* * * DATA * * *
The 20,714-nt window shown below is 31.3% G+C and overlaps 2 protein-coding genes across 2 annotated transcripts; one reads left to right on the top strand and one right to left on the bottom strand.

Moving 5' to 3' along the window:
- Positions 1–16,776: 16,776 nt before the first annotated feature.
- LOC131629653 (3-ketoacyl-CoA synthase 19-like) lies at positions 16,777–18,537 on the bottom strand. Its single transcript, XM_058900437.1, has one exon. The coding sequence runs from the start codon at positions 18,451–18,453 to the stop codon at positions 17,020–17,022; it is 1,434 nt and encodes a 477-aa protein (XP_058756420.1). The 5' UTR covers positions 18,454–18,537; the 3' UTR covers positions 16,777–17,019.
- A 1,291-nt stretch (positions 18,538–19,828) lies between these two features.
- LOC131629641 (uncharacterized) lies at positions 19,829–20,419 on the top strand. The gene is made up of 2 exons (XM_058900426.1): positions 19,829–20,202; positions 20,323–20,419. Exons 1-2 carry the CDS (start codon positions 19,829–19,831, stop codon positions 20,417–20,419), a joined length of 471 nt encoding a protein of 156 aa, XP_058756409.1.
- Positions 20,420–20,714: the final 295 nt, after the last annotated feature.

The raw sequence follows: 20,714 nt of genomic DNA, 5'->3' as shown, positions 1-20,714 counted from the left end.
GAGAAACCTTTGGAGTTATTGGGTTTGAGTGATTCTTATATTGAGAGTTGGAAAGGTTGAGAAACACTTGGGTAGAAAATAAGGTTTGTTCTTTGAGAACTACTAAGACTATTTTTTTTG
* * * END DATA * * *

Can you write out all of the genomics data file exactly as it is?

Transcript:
The 20,714-nt window shown below is 31.3% G+C and overlaps 2 protein-coding genes across 2 annotated transcripts; one reads left to right on the top strand and one right to left on the bottom strand.

Moving 5' to 3' along the window:
- Positions 1–16,776: 16,776 nt before the first annotated feature.
- LOC131629653 (3-ketoacyl-CoA synthase 19-like) lies at positions 16,777–18,537 on the bottom strand. Its single transcript, XM_058900437.1, has one exon. The coding sequence runs from the start codon at positions 18,451–18,453 to the stop codon at positions 17,020–17,022; it is 1,434 nt and encodes a 477-aa protein (XP_058756420.1). The 5' UTR covers positions 18,454–18,537; the 3' UTR covers positions 16,777–17,019.
- A 1,291-nt stretch (positions 18,538–19,828) lies between these two features.
- LOC131629641 (uncharacterized) lies at positions 19,829–20,419 on the top strand. The gene is made up of 2 exons (XM_058900426.1): positions 19,829–20,202; positions 20,323–20,419. Exons 1-2 carry the CDS (start codon positions 19,829–19,831, stop codon positions 20,417–20,419), a joined length of 471 nt encoding a protein of 156 aa, XP_058756409.1.
- Positions 20,420–20,714: the final 295 nt, after the last annotated feature.

The raw sequence follows: 20,714 nt of genomic DNA, 5'->3' as shown, positions 1-20,714 counted from the left end.
GAGAAACCTTTGGAGTTATTGGGTTTGAGTGATTCTTATATTGAGAGTTGGAAAGGTTGAGAAACACTTGGGTAGAAAATAAGGTTTGTTCTTTGAGAACTACTAAGACTATTTTTTTTG